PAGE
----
08 mayo, 2013
Air Force Chief of Sexual-Assault Prevention Arrested on Sexual Battery Charges
In the early hours of Sunday morning, Jeffrey Krusinski, 41, was “arrested and charged with sexual battery,” according to the Arlington, Virginia police department. According to the arrest report, Krusinski drunkenly “approached a female victim in a parking lot and grabbed her breasts and buttocks.”
Until today, Krusinski, a lieutenant colonel, was the chief of the Air Force’s Sexual Assault Prevention and Response Program. An Air Force spokesman, Maj. Eric Badger, told Danger Room that the Air Force removed Krusinski from his position within the program, “immediately upon learning of the arrest.” (It’s worth mentioning that the Air Force did not initially confirm Krusinski’s arrest when Danger Room spoke to a different spokeswoman, Jennifer Cassidy; and deferred that confirmation to the Arlington police.)
Dustin Sternbeck, a public information officer with the Arlington Police Department, released a mugshot, shown here, to Danger Room. While Sternbeck could not confirm Krusinski’s profession, the man shown in the mugshot looks a lot like Lt. Col. Krusinski, shown in this 2011 video from Afghanistan.
The office Krusinski ran “reinforces the Air Force’s commitment to eliminate incidents of sexual assault through awareness and prevention training, education, victim advocacy, response, reporting and accountability,” according to its website. “The Air Force promotes sensitive care and confidential reporting for victims of sexual assault and accountability for those who commit these crimes.”
According to the police report, Krusinski’s alleged intended victim “fought the suspect off” as he attempted a second groping, and called the police. “Police arrived on scene a short time after the victim reported the incident,” Sternbeck told Danger Room. “He did not resist arrest.” The intended victim was apparently responsible for the wounds visible on Krusinski’s face.
Krusinski was held on a $5,000 unsecured bond. His arrest was first reported by the website ARLnow.
“If these allegations are true, this is one more example on a long list of how fundamentally broken the military justice system and culture are,” emailed Nancy Parrish, the president of Protect Our Defenders, an advocacy group for the survivors of military sexual assault. “The idea that the head of the Air Force’s Sexual Assault Prevention and Response Office could be arrested for sexual assault indicates the depth of the problem. It’s outrageous.”
Time and again, the Pentagon — and the Air Force in particular — has assured the public that it’s taking its sexual-assault problem seriously. An estimated 19,000 rapes or sexual assaults occur annually in the military, although a fraction ever get reported. “If we don’t take steps to deal with it — if we don’t exercise better leadership to confront it — it’ll get worse,” former Defense Secretary Leon Panetta remarked in September.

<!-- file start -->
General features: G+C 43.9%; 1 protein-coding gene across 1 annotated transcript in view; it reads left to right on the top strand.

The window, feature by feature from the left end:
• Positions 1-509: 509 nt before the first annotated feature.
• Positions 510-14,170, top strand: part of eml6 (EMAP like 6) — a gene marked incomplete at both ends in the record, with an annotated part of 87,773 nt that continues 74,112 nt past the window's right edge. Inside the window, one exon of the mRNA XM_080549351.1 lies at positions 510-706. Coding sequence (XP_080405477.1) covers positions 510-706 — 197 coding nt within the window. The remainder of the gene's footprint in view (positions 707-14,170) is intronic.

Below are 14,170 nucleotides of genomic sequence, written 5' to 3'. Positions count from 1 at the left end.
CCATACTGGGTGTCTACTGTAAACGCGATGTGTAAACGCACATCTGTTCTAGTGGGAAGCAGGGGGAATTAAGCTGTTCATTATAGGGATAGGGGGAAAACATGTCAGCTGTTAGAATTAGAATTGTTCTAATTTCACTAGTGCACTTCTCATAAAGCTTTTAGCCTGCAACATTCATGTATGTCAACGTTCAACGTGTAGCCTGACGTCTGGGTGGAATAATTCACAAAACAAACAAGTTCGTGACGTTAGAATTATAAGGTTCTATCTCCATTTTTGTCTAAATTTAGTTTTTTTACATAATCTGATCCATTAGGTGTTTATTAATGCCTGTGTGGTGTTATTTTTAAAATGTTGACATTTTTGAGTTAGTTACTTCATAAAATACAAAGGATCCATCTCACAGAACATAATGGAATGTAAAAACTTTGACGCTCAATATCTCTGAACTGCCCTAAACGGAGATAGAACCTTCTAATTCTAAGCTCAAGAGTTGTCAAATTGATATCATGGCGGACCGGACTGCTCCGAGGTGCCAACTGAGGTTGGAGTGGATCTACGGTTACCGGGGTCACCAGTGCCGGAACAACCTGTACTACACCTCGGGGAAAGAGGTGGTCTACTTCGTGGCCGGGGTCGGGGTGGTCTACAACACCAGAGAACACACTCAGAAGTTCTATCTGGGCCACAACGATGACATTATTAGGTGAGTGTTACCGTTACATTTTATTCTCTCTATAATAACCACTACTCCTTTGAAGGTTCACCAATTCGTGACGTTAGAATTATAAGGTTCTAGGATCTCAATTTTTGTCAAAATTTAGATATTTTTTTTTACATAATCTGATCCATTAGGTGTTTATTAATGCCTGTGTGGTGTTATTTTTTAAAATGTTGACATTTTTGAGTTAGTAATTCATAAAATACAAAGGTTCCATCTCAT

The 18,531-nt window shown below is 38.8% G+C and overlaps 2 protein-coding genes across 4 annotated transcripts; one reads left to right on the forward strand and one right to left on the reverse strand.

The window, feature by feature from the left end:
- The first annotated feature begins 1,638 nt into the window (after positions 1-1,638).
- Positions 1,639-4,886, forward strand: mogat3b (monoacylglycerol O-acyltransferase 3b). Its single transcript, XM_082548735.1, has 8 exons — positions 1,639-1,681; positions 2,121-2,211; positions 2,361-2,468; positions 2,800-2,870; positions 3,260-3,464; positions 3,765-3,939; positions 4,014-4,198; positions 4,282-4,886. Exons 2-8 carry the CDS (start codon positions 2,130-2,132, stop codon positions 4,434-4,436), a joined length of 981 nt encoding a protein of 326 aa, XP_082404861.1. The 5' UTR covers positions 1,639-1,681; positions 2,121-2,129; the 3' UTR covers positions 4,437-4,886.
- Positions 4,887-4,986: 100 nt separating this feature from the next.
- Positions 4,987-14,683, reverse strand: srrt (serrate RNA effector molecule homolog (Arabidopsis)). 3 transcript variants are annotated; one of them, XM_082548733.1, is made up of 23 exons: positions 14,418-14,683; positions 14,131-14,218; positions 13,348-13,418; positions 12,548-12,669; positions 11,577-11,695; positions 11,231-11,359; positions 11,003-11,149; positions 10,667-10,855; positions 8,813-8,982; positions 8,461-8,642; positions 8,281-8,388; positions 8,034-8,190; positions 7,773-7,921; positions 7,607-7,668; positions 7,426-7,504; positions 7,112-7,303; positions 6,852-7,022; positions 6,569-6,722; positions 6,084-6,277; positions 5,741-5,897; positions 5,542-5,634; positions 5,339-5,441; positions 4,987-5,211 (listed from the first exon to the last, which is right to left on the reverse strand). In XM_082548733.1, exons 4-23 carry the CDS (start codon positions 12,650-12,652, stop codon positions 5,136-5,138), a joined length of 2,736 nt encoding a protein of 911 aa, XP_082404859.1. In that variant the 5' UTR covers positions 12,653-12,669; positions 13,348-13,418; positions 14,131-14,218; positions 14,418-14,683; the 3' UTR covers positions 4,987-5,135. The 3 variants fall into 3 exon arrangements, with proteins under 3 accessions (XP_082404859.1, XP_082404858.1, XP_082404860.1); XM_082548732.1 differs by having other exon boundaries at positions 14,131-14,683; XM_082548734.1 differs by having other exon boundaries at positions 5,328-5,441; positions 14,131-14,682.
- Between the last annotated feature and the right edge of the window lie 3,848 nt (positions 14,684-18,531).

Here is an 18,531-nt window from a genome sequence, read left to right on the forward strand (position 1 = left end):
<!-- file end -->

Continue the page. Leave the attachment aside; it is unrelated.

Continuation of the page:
Yet it’s often been leaders within the military who carry out the abuse. Air Force instructors at Joint Base Lackland-San Antonio, where the Air Force conducts its training, allegedly sexually assaulted at least 59 cadets and airmen in the worst sexual assault scandal in the service’s history. Some instructors are facing military trials. Yet the Air Force also has shown leniency for its top officers: although Lt. Col. James Wilkerson was convicted by a military court of groping a sleeping woman’s breasts and vagina, the general in charge of the Third Air Force voided Wilkerson’s conviction and returned him to active duty. Sen. Claire McCaskill (D-Mo.) has placed a hold on a promotion for Air Force Lt. Gen. Susan J. Helms after learning Helms overturned the sexual-assault conviction of an Air Force captain.
It’s not just the Air Force. The former deputy commander of the Army’s 82nd Airborne Division is facing a military tribunal for sexually abusing multiple women, and threatening their careers if they exposed the abuse.
News of Krusinski’s arrest comes at an inopportune time for the Pentagon. Tomorrow, it’s expected to release an annual report on sexual assault in uniform.
“On the eve of the Pentagon releasing their annual report on the epidemic of sexual assault in the military,” added Brian Purchia, a spokesman for Protect Our Defenders, “these latest allegations for the head of the Air Force’s sexual assault prevention program are sickening. … The reporting, investigation and adjudication of sexual assault must be taken out of the chain of command in 2013.”
“When I saw this it made me literally sick to my stomach,” Rep. Jackie Speier (D-Calif.) said in a statement emailed to Danger Room. Speier is the author of a bill that would remove the military chain of command from investigating and prosecuting cases of sexual assault, something advocates believe would remove a conflict of interest that inhibits adequately addressing the extent of the sexual-abuse epidemic. “How many more reasons do we need to take cases of rape and sexual assault out of the chain of command?”
Update, 10:08 p.m.: From a statement just released by Pentagon press secretary George Little: “This evening Secretary Hagel spoke to Air Force Secretary Donley about allegations of misconduct involving an Air Force officer who had been responsible for the service’s sexual assault and prevention efforts and was removed today from his position pending the outcome of an investigation. Secretary Hagel expressed outrage and disgust over the troubling allegations and emphasized that this matter will be dealt with swiftly and decisively. Secretary Hagel has been directing the Department’s leaders to elevate their focus on sexual assault prevention and response, and he will soon announce next steps in our ongoing efforts to combat this vile crime.”